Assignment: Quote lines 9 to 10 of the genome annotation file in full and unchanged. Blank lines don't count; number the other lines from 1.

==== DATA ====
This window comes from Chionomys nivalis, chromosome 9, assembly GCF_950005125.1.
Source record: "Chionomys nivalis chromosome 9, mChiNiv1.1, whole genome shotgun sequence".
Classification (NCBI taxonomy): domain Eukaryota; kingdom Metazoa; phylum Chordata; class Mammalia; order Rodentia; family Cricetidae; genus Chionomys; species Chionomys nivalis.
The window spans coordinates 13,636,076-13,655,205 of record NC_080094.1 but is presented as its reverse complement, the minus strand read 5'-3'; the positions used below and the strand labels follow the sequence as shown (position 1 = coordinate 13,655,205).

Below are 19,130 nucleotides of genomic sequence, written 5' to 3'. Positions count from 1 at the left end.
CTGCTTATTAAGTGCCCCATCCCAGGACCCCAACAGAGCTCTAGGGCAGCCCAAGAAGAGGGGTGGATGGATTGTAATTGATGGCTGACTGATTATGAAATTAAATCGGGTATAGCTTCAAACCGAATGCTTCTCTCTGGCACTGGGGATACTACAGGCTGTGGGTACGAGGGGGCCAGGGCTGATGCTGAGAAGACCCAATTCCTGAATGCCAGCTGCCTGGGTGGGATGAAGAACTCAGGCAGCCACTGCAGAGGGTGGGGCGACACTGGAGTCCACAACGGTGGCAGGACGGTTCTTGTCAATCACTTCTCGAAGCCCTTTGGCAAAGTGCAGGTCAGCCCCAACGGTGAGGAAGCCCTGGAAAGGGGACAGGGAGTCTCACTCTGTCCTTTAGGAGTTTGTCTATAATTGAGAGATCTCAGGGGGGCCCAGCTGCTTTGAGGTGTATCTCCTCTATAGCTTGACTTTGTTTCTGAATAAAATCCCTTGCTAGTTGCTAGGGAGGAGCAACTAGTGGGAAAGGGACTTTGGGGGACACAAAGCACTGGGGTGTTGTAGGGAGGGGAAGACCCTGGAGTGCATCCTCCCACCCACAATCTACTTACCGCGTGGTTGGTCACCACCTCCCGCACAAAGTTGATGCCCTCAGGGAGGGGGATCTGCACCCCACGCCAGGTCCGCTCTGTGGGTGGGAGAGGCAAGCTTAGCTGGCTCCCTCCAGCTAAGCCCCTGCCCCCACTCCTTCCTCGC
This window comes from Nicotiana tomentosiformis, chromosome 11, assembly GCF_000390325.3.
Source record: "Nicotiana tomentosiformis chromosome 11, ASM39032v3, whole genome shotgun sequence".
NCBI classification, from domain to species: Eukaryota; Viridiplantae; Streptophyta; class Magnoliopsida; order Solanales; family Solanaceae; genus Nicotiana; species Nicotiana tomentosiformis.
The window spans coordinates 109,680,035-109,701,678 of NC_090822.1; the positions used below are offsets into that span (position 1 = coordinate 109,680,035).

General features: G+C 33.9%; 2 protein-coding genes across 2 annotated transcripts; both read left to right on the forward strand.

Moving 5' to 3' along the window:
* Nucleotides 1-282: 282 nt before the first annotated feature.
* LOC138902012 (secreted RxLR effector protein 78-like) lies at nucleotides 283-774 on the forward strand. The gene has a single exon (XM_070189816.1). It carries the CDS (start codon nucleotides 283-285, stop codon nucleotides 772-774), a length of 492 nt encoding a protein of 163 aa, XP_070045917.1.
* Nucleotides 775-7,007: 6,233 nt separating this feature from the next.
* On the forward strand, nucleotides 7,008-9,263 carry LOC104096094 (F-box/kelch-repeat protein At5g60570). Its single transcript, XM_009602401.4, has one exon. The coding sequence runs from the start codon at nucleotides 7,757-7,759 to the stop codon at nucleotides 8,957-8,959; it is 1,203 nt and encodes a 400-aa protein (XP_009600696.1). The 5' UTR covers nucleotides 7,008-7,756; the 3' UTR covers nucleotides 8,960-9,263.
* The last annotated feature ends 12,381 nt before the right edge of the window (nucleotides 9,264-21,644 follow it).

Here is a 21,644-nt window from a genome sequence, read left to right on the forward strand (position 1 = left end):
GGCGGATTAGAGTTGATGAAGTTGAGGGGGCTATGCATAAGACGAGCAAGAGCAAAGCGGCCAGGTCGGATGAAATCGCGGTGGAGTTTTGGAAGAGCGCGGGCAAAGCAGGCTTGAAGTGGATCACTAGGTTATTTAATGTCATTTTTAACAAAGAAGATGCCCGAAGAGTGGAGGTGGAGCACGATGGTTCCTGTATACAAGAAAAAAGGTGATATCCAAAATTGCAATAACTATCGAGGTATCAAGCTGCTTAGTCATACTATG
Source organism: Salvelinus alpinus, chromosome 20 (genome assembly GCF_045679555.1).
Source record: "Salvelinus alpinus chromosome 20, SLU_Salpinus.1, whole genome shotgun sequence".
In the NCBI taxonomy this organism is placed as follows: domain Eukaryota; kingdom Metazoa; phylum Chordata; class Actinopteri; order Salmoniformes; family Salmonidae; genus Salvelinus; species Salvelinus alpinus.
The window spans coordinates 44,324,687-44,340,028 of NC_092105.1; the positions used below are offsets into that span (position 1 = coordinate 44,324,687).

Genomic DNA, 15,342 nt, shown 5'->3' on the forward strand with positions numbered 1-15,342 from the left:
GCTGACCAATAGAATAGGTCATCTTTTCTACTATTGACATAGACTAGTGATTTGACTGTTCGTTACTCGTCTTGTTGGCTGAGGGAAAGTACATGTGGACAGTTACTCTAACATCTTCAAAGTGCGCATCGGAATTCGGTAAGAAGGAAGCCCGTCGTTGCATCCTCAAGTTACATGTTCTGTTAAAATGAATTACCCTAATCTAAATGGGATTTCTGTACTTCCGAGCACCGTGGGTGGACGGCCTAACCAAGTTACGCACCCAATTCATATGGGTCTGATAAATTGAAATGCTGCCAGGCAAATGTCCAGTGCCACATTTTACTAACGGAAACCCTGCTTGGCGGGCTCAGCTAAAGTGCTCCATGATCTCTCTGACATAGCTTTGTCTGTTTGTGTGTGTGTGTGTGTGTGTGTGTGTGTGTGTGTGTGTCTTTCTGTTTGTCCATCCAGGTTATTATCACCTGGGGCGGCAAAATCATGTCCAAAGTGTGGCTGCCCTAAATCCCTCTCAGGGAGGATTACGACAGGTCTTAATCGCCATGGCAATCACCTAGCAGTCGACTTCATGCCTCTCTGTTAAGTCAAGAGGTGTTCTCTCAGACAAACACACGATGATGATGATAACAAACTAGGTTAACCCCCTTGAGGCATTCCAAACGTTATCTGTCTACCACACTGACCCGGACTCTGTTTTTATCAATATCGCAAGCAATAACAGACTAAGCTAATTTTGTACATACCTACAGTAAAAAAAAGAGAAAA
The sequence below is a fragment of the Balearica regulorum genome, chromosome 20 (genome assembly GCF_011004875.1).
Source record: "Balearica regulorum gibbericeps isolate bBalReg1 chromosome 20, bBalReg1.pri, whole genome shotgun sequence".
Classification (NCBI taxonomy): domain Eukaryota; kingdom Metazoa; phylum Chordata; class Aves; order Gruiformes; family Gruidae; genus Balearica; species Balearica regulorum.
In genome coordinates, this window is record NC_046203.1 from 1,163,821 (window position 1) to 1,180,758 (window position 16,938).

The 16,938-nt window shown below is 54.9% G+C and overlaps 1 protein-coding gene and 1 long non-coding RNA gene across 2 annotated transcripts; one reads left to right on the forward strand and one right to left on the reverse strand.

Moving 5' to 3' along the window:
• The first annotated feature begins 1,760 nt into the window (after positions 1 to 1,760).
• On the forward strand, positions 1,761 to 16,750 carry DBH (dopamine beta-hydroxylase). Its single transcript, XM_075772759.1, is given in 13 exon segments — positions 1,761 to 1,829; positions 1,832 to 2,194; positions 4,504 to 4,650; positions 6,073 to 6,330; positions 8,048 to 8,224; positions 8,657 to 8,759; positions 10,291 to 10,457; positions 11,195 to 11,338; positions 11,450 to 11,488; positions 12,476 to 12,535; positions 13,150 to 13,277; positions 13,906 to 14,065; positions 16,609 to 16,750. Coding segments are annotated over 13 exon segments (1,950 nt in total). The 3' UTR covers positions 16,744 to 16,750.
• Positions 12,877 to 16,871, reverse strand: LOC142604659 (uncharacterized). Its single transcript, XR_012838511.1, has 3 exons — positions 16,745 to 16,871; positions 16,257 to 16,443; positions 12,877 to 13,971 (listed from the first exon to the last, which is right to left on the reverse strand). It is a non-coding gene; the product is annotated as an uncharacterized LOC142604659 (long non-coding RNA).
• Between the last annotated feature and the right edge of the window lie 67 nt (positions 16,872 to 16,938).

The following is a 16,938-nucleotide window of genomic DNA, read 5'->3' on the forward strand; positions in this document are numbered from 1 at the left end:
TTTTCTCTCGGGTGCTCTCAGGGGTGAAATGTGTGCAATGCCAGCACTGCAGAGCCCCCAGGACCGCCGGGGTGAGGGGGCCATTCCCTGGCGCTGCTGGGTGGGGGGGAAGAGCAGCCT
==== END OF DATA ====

NCBI classification, from domain to species: Eukaryota; Viridiplantae; Streptophyta; class Magnoliopsida; order Solanales; family Solanaceae; genus Nicotiana; species Nicotiana tomentosiformis.
The window spans coordinates 109,680,035-109,701,678 of NC_090822.1; the positions used below are offsets into that span (position 1 = coordinate 109,680,035).